Edward frowned. “I’ll answer that. Just be patient and let me tell you the whole story.” He said, before starting over. “Now, your uncle was a werewolf 50 or so years ago, possibly longer, but that’s all we know for sure. Your mother was one as well. Fifty years before that, we came here. The werewolves of the time wanted us to leave, but Carlisle convinced them we were different. And so, a treaty was formed between the two of us. A boundary line was made, and we were not allowed to bite a human.”

“But what if the human would prefer being changed to dying?” Kalli asked.

Edward shrugged. “That’s what the treaty says. And they do now have complete rights to start a war,” he said.

“So, because you saved my life, my family is going to try to start a war with you all?” Edward nodded. Kalli sighed. “Do you mind if…?”

“No. Just be careful.” Edward said.

“Thanks.” And with that, she left.

“What-?” My question was cut off by Edward’s explanation.

“She just needs space, and she doesn’t exactly get the best privacy here.” Edward said.

The door opened, and Jasper walked through, looking slightly pained. “What was Kalli so upset about?”

We explained to him everything that had taken place.

“So what should we do?” I asked, still wondering how we were going to get though this muddled mess.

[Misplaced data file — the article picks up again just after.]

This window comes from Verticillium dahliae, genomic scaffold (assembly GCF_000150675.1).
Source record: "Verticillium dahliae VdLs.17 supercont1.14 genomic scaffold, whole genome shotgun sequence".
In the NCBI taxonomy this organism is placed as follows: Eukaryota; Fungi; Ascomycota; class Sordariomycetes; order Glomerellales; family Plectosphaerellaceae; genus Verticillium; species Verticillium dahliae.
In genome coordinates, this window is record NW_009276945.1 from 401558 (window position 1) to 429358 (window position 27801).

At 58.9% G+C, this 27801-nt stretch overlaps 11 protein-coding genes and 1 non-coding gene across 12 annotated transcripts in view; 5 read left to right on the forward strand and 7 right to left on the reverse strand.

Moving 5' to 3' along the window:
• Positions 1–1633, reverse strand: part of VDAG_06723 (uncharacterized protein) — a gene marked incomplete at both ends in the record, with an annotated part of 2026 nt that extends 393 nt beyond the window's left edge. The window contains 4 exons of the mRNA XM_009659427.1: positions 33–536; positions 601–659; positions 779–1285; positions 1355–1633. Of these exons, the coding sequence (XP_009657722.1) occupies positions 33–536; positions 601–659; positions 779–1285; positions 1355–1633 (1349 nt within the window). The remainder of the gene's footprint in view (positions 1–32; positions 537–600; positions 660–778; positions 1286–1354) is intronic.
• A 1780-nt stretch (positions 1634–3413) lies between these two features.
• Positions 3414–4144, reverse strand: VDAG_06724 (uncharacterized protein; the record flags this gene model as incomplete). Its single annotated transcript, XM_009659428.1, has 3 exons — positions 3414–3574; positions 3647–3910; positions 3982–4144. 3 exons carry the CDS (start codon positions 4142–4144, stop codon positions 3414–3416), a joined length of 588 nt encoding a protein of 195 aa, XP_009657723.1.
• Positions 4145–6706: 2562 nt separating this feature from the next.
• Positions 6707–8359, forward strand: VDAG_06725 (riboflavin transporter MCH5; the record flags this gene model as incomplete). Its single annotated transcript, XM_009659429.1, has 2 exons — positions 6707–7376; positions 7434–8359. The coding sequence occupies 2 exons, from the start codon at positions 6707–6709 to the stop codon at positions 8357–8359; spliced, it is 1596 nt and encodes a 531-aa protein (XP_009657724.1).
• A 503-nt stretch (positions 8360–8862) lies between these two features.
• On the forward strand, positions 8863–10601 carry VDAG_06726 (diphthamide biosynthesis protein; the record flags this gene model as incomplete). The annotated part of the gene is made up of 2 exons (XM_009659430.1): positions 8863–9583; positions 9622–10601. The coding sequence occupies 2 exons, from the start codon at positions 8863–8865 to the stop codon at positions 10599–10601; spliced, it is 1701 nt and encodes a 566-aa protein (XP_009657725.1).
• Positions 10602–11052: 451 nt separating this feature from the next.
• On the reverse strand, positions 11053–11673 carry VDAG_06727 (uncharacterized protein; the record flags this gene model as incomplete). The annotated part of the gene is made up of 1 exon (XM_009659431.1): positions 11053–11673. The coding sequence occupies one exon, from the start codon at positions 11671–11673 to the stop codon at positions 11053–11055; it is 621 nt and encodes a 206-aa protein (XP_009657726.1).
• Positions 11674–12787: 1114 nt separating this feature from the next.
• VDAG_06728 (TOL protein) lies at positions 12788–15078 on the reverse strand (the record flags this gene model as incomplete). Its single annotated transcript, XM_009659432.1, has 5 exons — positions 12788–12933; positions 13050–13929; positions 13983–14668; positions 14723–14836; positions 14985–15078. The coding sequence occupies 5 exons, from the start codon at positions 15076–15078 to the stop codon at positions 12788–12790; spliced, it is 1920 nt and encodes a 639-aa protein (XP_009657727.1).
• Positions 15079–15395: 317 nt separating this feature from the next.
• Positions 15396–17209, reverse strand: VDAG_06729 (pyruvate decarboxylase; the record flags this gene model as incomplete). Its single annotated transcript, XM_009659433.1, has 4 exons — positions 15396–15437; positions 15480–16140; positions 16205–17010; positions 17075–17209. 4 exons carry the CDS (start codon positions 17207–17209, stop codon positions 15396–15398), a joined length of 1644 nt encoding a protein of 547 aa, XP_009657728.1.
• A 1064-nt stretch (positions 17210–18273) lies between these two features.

“I wanted to ask Carlisle that, actually, because I’m not entirely sure myself.” Edward said.

“Ask Carlisle what?” Rosalie asked, walking in, Esme right behind her.

We explained again. At the end, Esme looked worried and upset, while Rosalie looked annoyed. “I knew that girl would bring nothing but trouble.” Esme threw her an astonished look. “Oh, Esme, don’t you remember the treaty made? Not only the one with the dogs, but the one with the Volturi?”

“Of course I do,” Esme said, “But it was the right thing to do.”

Rosalie only shrugged, as if she had lost interest in the whole matter. “So where did she go, anyway?” She asked.

“Hopefully somewhere away from town.” Edward replied.

“We are away from town.” I said, half-smiling.

His return smile was sad.

{Kalli’s Point of View}

Running as a vampire was nothing short of amazing. The trees whizzed past as I made my way to where my feet guided me. Home.